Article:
One would think that an area along the southeastern shore of a major metropolis like Tampa Bay would be a difficult place to scare up a decent snook or redfish. But nothing could be further from the truth. Fortunately for the environment and the thousands of fishing enthusiasts, Lower Tampa Bay is still a rich, pristine environment. It is an intricate maze of mangrove islands and passes that hold thousands of inshore species of every sort.
By Merrill “Canoeman” Chandler (1931 – 2002)
The plan was for me to meet at Capt. Doug Fisher house, which sets adjacent to the river. His craft was in the water waiting for Capt. Mel and me to board. After some cordial introductions we were off to the fishing grounds.
As we motored through a long no wake zone hundreds of fish crows were flying away from their night rookery. The shoreline held a gathering of many species of birds patiently awaiting their morning meal. A reddish egret was performing its crazy dance trying to entice minnows under the shadow of its wings where it could spear an appetizer.
We stopped at a location where Capt. Doug had engaged a couple snook the night before. Either we did not present our lures in a fashion that seemed appealing or the area was devoid of fish. I prefer to believe the latter.
It was the Capt Doug’s intention to fish places near the Big Bend Power Plant in hopes of getting some red fish and snook. We found that, due to the strong northeast wind, most of the intended destination was too shallow, so we ventured to some deeper water where we saw birds diving.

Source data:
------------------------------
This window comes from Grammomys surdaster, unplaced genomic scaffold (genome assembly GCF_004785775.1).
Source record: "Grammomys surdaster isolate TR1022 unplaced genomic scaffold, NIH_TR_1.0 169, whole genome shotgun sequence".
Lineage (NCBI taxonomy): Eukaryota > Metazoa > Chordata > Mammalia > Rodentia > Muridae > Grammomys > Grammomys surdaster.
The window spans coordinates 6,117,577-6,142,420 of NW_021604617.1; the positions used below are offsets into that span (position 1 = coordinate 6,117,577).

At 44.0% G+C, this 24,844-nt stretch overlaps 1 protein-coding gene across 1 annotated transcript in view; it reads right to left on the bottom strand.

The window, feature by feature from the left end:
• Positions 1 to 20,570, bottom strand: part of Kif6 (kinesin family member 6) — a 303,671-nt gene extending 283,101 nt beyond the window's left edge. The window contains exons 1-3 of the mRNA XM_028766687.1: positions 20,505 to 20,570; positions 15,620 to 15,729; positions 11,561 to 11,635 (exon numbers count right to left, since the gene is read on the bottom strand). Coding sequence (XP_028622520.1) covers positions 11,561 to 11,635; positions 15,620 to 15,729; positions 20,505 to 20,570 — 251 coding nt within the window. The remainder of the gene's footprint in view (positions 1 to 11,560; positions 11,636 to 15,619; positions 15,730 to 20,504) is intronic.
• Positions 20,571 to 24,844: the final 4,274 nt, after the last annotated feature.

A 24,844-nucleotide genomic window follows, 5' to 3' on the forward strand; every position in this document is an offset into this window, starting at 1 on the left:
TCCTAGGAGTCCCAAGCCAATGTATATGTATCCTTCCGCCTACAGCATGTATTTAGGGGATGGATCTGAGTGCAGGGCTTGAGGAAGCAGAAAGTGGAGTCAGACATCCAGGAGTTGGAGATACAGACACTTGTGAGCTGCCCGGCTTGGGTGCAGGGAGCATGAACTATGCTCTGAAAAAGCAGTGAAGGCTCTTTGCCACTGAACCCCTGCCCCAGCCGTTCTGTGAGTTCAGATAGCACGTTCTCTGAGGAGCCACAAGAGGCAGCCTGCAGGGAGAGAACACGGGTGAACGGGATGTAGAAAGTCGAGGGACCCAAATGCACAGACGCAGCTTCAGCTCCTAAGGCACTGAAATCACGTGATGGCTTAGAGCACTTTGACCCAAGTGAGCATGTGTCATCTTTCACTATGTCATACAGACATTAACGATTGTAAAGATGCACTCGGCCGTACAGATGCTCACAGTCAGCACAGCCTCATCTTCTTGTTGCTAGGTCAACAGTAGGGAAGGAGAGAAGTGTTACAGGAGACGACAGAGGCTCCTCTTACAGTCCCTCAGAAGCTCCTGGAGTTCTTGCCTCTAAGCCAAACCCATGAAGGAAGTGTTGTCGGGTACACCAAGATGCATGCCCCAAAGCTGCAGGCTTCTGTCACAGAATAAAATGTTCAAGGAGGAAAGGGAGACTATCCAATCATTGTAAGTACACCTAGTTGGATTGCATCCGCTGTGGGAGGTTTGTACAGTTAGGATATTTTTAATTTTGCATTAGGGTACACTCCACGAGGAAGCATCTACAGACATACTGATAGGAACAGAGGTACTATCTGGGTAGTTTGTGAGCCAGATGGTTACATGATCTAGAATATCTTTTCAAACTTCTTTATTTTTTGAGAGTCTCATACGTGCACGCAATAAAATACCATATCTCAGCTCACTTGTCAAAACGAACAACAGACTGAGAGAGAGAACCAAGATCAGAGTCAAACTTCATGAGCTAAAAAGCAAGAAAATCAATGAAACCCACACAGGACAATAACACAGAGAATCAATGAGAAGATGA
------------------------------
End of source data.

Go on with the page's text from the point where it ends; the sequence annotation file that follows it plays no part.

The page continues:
Birds flying overhead gave away the location of a big school of jacks, which we enthusiastically engaged, enjoying some serious pulls.
The wind had freshened and our Captain suggested that we head to a creek where our chances of catching some snook should be good. When we arrived there was another boat sitting on the spot pulling in some small snook. The tide was just beginning to turn when the other boat left so we set up near the honey spot.
It was rather difficult to cast into the best locations as the wind pushed our line toward the overhanging mangroves. When we were able to present the D.O.A Shrimp and TerrorEyz in the proper spot we had instant gratification. Small but active snook slammed our lures.
“Look back there next to the flats!” Capt. Doug directed. The water was erupting with hoards of marauding jacks. When we moved closer and cast into the melee we had immediate hook-ups. “I need to go under your line, Mel!” I said “No! It changed direction and is heading back.”
Talk about party boat fishing, these brutes went wherever they wanted. We each released the fish and made another cast. Mel had another jack but my fish broke the surface.
“I’ve got a good snook!” I exclaimed as the acrobat came almost out of the water. “How come you get the good fish while I’m pulling in these things?” Mel inquired.
“You always said that what you enjoy is a good pull and you sure do have that.” I snickered.
My next cast gave me a rat red. “Now all I need is a trout to fill my slam.” I goaded.
We landed more linesiders and a few jacks when we decided that it was time to leave so we would miss the afternoon traffic.
As we sped back across the shallows there, standing as if someone had misplaced a lawn decoration, was a beautiful live flamingo adorned in a brilliant shade of pink. “My wife will never believe me when I tell her about this.” Capt. Doug said. Mel and I had seen a flamingo in Sarasota Bay and speculated it could very well be the same bird.
As Mel often states, “It is not just catching fish that makes a trip so enjoyable, it is being with congenial friends, seeing the beauty of the outdoors and, most of all, the relaxation factor.”